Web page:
The mystery is why Dalton McGuinty was willing to torpedo everything he stood for. Not just his "legacy," which may be a journalistic flourish, but the goals he seemed to be in it for from the start.
Rick Salutin is a Canadian novelist, playwright and critic. He is a strong advocate of left wing causes and writes a regular column in the Toronto Star.
Art Pape, my lifelong friend, died of cancer last week, at 70. For him, success didn't mean mere fame or achievement; it had to be tied to service to others and social justice.
Under globalization, the old work world is gone forever, and not to be mourned. The need isn't to reinstate the past; it's to provide some security and equity under the new dispensation.
I already feel nostalgic for the Rob Ford era in Toronto politics. It was a missed opportunity. A teachable moment that existed too briefly.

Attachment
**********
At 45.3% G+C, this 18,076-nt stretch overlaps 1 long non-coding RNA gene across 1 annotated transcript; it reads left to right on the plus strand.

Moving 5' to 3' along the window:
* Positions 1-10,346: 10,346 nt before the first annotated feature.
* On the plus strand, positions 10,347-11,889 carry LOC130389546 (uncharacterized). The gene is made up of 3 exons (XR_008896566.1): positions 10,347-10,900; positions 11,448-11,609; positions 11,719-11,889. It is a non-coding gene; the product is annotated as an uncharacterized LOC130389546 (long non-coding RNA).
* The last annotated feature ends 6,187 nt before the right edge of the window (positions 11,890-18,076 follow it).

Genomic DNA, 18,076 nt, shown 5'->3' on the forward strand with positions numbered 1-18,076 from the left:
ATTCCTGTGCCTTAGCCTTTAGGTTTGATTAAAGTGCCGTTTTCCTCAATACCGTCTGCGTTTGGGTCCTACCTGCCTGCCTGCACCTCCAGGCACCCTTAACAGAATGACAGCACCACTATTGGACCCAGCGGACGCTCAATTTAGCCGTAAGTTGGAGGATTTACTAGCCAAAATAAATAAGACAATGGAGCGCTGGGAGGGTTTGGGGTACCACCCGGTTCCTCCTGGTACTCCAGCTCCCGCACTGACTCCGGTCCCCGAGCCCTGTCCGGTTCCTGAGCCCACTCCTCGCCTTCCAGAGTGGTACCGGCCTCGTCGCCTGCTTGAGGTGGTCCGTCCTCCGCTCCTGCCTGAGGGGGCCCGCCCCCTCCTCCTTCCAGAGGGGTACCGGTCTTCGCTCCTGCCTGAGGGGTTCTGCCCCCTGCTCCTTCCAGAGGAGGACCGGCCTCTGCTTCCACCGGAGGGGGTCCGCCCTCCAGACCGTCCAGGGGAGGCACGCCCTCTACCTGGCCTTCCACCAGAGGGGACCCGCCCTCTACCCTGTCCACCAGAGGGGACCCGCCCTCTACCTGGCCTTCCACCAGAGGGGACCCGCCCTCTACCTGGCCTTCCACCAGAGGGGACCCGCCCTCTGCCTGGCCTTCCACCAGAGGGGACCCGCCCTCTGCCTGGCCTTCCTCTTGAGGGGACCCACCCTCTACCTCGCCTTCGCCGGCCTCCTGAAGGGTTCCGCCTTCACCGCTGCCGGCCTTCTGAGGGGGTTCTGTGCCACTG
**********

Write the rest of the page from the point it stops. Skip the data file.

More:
It seems to me the Americans discovered, or blundered onto, a new diplomatic strategy. It was this: Agree with everything Israel says, then do exactly what you want anyway.
Tom Thomson and the Group of Seven is now at the McMichael art gallery near Toronto, after what we're told was a successful European tour.
Obama couldn't have done it without Romney. But he couldn't have done it without Occupy Wall Street, either. In fact he needed Occupy Wall Street first, in order to make full, effective use of Romney.
It's true universities have expanded democratically in the past 50 years and become "mass" institutions -- usually said with a sneer in the current debate. But what's wrong with that?
I keep hearing people ask about the Globe and Mail. Their questions are like: What's with the Globe? Who does it think it is? What's it trying to be?
You could build economic structures on hockey fan passions, confident that they won't easily ebb away. Why not? Because feeling part of larger things is at our core.